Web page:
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Asthma

About Asthma

Asthma affects an estimated 21.9 million Americans and is one of the leading causes of work and school absences.  The cost in direct medical care and indirect expenses totals more than $16.1 billion each year.  Although the exact cause of asthma remains unknown, many treatment options are available to control and reverse this chronic inflammation of the lungs’ airways.

What is asthma?

Asthma occurs when the linings of airways become inflamed and swollen and muscle spasms constrict airflow to the lungs.  An “asthma attack” is characterized by labored or restricted breathing, a tight feeling in the chest, coughing and wheezing.  The condition can develop quickly and may vary in severity from mild discomfort to life-threatening attacks in which breathing stops altogether.

Sometimes, a chronic cough is the only symptom, and many cases of the disease go undiagnosed.

Who gets asthma?

Asthma can occur at any age but is more common in children than adults.  Heredity can play a role.  In young children, boys are nearly twice as likely as girls to develop asthma, but this sex difference tends to disappear in older age groups. Obesity is a newly identified risk factor for asthma.

What causes asthma?

People generally think of asthma in terms of episodes or attacks.  Actually, the asthmatic condition is always present, but symptoms may be dormant until “triggered” by an allergen, respiratory infection or cold weather.  Other triggers may include aspirin, environmental irritants, physical exertion and, less commonly, food additives and preservatives.

Allergens are substances that cause no problem for a majority of people but which trigger an allergic reaction in susceptible individuals.  Allergens are a major source of breathing problems in both children and adults.  Common allergens include plant pollen (tree, grass and weed), dander from pets and other animals, house dust mites, cockroaches, molds and certain foods.  When an allergic individual comes in contact with one of these allergens, a complicated series of events causes the body to release chemicals called mediators.  These mediators often trigger asthma episodes.

Cold air, smoke, industrial chemicals, perfume and paint and gasoline fumes are all examples of environmental irritants that can provoke asthma.  They probably trigger asthma symptoms by stimulating irritant receptors in the respiratory tract.  These receptors, in turn, cause the muscles surrounding the airway to constrict, resulting in an asthma attack.

Viral respiratory infections are the leading cause of acute asthma attacks.  Surprisingly, bacterial infections, with the exception of sinusitis, do not bring about asthma attacks. Some people with “heartburn” can have asthma symptoms when stomach acid backs up into the esophagus.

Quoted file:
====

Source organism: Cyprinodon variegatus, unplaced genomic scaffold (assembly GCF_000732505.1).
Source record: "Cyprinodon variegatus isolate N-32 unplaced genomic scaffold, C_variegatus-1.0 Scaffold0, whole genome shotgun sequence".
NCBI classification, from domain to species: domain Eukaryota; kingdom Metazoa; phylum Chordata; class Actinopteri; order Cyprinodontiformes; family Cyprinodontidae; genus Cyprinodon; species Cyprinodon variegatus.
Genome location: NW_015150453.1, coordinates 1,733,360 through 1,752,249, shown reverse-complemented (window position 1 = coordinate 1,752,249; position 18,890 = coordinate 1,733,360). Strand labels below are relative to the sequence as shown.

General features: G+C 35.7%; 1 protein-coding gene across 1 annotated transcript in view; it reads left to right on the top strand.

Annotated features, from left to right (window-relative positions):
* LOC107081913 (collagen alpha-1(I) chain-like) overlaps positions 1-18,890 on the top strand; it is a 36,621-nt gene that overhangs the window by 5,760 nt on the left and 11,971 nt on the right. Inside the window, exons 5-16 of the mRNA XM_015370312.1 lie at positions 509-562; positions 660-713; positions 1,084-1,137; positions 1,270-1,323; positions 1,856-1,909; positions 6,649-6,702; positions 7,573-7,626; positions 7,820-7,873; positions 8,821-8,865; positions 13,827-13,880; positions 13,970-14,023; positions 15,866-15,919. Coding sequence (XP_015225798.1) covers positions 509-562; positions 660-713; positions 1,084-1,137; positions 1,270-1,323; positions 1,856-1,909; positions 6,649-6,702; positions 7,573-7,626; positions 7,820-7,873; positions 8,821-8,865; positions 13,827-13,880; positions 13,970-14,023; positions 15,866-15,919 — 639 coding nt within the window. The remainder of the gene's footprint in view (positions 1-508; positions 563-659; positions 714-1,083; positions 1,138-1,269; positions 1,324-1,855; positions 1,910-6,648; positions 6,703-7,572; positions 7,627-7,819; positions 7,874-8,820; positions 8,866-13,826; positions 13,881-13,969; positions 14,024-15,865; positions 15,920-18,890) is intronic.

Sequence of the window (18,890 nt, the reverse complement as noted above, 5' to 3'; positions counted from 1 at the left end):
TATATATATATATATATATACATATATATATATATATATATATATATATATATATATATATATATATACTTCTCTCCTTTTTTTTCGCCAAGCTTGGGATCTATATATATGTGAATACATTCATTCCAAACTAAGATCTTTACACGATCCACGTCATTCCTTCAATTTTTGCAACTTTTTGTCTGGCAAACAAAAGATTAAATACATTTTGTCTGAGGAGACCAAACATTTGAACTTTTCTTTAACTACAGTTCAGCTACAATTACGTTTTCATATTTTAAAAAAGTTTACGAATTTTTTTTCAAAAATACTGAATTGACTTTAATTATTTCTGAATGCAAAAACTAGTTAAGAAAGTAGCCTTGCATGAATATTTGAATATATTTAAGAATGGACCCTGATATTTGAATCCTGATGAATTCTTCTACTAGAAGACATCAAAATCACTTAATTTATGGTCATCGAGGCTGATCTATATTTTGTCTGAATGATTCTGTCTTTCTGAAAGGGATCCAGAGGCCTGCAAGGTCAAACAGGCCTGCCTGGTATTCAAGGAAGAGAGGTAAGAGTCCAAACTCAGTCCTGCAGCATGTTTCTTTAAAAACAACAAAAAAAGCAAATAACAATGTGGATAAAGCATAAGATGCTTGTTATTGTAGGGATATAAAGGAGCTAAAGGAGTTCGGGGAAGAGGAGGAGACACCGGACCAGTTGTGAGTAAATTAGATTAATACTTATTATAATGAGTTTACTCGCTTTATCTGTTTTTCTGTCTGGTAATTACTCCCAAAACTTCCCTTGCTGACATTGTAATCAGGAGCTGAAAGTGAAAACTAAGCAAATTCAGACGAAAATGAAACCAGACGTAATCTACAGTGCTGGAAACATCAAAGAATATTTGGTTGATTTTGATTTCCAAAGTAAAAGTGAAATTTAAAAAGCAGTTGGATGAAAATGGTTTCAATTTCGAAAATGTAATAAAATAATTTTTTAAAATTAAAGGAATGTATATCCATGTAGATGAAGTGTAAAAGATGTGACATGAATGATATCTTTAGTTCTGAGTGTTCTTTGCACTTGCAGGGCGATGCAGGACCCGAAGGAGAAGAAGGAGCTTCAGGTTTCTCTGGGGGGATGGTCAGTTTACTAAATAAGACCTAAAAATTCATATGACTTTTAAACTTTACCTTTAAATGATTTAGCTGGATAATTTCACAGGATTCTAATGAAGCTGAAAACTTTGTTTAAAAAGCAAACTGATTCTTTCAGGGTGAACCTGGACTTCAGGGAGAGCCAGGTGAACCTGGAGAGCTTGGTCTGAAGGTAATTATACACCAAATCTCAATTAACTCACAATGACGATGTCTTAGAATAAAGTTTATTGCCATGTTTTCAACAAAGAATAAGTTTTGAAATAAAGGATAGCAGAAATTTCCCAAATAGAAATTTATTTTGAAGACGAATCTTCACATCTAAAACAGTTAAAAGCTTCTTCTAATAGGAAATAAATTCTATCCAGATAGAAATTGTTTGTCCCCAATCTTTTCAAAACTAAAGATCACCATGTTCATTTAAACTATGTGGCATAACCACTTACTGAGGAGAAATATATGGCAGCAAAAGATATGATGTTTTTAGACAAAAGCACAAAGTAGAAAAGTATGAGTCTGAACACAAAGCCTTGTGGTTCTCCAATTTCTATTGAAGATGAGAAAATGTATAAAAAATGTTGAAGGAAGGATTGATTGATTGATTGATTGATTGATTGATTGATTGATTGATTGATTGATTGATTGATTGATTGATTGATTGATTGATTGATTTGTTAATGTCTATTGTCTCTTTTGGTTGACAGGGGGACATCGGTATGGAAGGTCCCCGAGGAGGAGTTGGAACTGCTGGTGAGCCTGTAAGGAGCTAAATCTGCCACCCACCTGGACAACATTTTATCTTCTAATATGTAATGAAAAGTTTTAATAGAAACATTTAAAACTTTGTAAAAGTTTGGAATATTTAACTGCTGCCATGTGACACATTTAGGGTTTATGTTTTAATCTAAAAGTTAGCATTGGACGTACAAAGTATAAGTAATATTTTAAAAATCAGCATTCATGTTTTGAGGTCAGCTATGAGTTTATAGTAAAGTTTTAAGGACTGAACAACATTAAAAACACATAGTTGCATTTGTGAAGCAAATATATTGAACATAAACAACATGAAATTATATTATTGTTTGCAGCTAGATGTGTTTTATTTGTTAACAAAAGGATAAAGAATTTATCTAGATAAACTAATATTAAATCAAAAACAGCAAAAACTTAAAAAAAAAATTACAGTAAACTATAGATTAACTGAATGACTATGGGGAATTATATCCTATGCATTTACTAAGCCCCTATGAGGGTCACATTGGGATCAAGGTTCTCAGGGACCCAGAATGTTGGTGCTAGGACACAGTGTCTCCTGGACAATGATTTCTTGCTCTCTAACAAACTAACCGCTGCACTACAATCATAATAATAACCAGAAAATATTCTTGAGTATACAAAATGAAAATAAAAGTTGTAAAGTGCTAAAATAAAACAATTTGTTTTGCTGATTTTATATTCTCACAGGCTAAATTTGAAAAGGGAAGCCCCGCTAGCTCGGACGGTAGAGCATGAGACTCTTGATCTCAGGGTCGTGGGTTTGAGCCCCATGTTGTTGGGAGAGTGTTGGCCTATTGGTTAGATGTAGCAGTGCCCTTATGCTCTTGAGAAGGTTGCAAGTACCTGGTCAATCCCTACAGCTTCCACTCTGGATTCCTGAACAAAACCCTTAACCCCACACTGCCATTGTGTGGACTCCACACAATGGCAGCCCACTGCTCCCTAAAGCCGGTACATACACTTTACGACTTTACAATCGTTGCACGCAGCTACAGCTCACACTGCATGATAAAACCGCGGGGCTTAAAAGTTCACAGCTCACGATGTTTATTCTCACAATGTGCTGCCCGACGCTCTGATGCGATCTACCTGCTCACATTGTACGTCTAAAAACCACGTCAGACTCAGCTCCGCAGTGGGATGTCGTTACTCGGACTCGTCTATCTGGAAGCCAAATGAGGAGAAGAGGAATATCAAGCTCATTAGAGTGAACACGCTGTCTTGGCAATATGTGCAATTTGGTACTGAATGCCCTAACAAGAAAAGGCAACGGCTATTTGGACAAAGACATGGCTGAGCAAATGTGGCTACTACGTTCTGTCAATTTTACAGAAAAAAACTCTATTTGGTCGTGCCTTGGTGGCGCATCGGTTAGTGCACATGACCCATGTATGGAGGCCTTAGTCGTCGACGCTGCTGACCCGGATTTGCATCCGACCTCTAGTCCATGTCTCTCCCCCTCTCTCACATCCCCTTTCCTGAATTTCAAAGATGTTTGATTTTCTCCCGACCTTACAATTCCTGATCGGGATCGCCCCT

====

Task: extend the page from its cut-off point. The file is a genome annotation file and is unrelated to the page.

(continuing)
Aspirin and aspirin-containing products can trigger asthma attacks in susceptible individuals.  Five percent of people with asthma experience a significant decrease in lung function after taking aspirin.  Similar reactions can occur with other over-the-counter pain relievers such as ibuprofen.  As a general rule, people with asthma should avoid these products.

Another type of prescription medication that can cause problems is the group of drugs called “beta-blockers,” which often are prescribed for high blood pressure, glaucoma, migraine headaches and angina.  Beta-blockers can cause airway constriction called bronchospasm, so it is important for asthma patients to consult a physician about the use of these medications.

Although food additives can trigger asthma, this is rare.  The most common food trigger is sulfites, a preservative used in products such as frozen potatoes and some beers and wines.

What happens in an asthma attack?

Because of asthma’s chronic, low-grade inflammation and irritation of the bronchial tube lining, airways can become “twitchy” and narrowed in response to certain triggers. During an asthma attack, the muscles that surround the bronchial tubes contract, further narrowing the air passages.

With worsening of asthma, inflammation of the lining of the airways increases and produces swelling and further reduces airway size.  In addition, glands in the lining of the air passages secrete excess mucus that accumulates in the already narrowed air passages.  Air is trapped behind the narrowed bronchial tubes and there is a decrease in the oxygen available to the body.  The result is that breathing, especially exhaling, becomes extremely noisy.

How long does an asthma attack last?

The duration of an asthma attack can vary according to the type of trigger that caused it and how long the airways have been inflamed.  While mild episodes may last only a few minutes, more severe episodes can last from hours to days.  Mild attacks can resolve spontaneously or may require medication.  More severe attacks can be shortened with appropriate treatment.

What should be done during an attack?